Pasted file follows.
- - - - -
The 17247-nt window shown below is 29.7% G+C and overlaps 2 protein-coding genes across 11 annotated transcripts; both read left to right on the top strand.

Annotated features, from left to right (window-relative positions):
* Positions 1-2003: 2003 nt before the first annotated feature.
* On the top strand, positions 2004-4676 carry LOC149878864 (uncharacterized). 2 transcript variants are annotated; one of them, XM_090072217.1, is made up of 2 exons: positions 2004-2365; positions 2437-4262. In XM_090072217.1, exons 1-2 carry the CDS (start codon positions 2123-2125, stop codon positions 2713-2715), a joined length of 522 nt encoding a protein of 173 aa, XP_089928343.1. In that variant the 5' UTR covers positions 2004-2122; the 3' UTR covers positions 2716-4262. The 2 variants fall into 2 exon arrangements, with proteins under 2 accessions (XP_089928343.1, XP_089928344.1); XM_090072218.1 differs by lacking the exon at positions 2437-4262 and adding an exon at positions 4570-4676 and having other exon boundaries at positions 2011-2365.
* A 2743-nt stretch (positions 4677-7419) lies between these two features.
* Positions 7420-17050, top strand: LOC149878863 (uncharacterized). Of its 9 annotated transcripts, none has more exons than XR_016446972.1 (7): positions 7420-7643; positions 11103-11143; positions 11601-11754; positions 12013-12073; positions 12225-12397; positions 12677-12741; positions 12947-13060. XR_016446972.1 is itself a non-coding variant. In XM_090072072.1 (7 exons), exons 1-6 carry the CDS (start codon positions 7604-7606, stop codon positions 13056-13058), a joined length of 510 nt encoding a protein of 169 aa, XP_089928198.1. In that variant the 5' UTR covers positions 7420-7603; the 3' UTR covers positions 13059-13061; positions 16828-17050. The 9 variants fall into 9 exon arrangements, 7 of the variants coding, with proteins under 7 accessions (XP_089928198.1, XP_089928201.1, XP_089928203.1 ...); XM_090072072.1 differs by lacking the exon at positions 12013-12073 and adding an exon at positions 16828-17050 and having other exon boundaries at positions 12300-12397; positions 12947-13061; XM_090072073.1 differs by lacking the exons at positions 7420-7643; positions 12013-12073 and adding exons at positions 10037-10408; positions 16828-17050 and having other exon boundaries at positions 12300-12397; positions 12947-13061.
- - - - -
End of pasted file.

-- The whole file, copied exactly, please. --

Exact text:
The 17247-nt window shown below is 29.7% G+C and overlaps 2 protein-coding genes across 11 annotated transcripts; both read left to right on the top strand.

Annotated features, from left to right (window-relative positions):
* Positions 1-2003: 2003 nt before the first annotated feature.
* On the top strand, positions 2004-4676 carry LOC149878864 (uncharacterized). 2 transcript variants are annotated; one of them, XM_090072217.1, is made up of 2 exons: positions 2004-2365; positions 2437-4262. In XM_090072217.1, exons 1-2 carry the CDS (start codon positions 2123-2125, stop codon positions 2713-2715), a joined length of 522 nt encoding a protein of 173 aa, XP_089928343.1. In that variant the 5' UTR covers positions 2004-2122; the 3' UTR covers positions 2716-4262. The 2 variants fall into 2 exon arrangements, with proteins under 2 accessions (XP_089928343.1, XP_089928344.1); XM_090072218.1 differs by lacking the exon at positions 2437-4262 and adding an exon at positions 4570-4676 and having other exon boundaries at positions 2011-2365.
* A 2743-nt stretch (positions 4677-7419) lies between these two features.
* Positions 7420-17050, top strand: LOC149878863 (uncharacterized). Of its 9 annotated transcripts, none has more exons than XR_016446972.1 (7): positions 7420-7643; positions 11103-11143; positions 11601-11754; positions 12013-12073; positions 12225-12397; positions 12677-12741; positions 12947-13060. XR_016446972.1 is itself a non-coding variant. In XM_090072072.1 (7 exons), exons 1-6 carry the CDS (start codon positions 7604-7606, stop codon positions 13056-13058), a joined length of 510 nt encoding a protein of 169 aa, XP_089928198.1. In that variant the 5' UTR covers positions 7420-7603; the 3' UTR covers positions 13059-13061; positions 16828-17050. The 9 variants fall into 9 exon arrangements, 7 of the variants coding, with proteins under 7 accessions (XP_089928198.1, XP_089928201.1, XP_089928203.1 ...); XM_090072072.1 differs by lacking the exon at positions 12013-12073 and adding an exon at positions 16828-17050 and having other exon boundaries at positions 12300-12397; positions 12947-13061; XM_090072073.1 differs by lacking the exons at positions 7420-7643; positions 12013-12073 and adding exons at positions 10037-10408; positions 16828-17050 and having other exon boundaries at positions 12300-12397; positions 12947-13061.